Cyber borders not foolproof: Experts

BANGALORE:  Putting up a brave face against the alleged espionage by Chinese hackers against Indian defence and shipping companies, a report filed by Trend Micro, a global computer securi

Published: 01st April 2012 02:51 AM  |   Last Updated: 16th May 2012 07:15 PM   |  A+A-

BANGALORE:  Putting up a brave face against the alleged espionage by Chinese hackers against Indian defence and shipping companies, a report filed by Trend Micro, a global computer security group has nailed Gu Kaiyuan, a graduate from the Sichuan University in Chengdu, China.

Not only has this report sent ripples of fear across the country’s defence wings, but also pointed out the obvious vulnerability of the untrained defence personnel, who might be accessing sensitive information through emails and the internet. After the report was released by Trend Micro on Friday, investigations revealed that the project LuckyCat was the brainchild of this graduate Gu Kaiyuan, who received government financing for research in computer network defence. Now, the graduate is also said to be an employee at Tencent, China’s leading Internet portal company. Researchers have further pointed at a possible state-sponsored campaign.

“This was a systematic attack on around 233 personal computers and the victims spanned across Asia. The victims in India  included officials from the Indian military research organisations, shipping companies, aerospace and energy companies. The LuckyCat campaign has been active since at least June 2011. The campaign has been linked to 90 attacks against these industries. The threat actors behind the campaign used a unique campaign code to track victims of specific attacks,” revealed Baburaj Varma, Head, Technical Services (India & SAARC), Trend Micro.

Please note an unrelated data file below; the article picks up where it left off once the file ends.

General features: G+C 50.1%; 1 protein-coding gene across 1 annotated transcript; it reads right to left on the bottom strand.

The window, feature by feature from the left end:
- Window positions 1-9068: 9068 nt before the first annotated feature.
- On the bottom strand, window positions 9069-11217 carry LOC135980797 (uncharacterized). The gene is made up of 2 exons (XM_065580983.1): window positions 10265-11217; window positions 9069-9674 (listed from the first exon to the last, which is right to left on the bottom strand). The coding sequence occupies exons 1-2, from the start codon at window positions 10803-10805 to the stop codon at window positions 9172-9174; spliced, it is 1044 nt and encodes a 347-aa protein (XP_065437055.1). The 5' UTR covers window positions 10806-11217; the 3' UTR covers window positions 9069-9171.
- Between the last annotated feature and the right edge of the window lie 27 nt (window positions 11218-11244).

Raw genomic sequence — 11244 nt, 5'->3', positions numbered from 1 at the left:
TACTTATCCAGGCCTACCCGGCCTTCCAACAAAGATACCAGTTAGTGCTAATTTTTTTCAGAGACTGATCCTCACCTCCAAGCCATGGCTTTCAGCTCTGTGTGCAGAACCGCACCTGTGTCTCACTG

The report further shows that they traced the attacks to an email address used to register one of the command-and-control servers that directed the attacks. “The address was mapped to a number which is equivalent of China’s online instant messaging screen name that led us to an online alias ‘scuhkr’ or Sichuan University Hacker. Investigations conducted in the USA traced the online alias ‘scuhkr’ to Gu Kaiyuan, who wrote articles on hacking under the same name while in Sichuan University from 2003 to 2006. “The hacker had sent out emails to the victims with a subject line that read ‘Indian Ballistic Military Defence Program’ (in detail inside information). Once the mail is opened, a malware is directly installed to the person’s computer and their communication, emails and other files can then be accessed by the hacker. From the start, this did not seem like a simple cyber crime, it is a spying activity. We have alerted the victims,” explained Varma.

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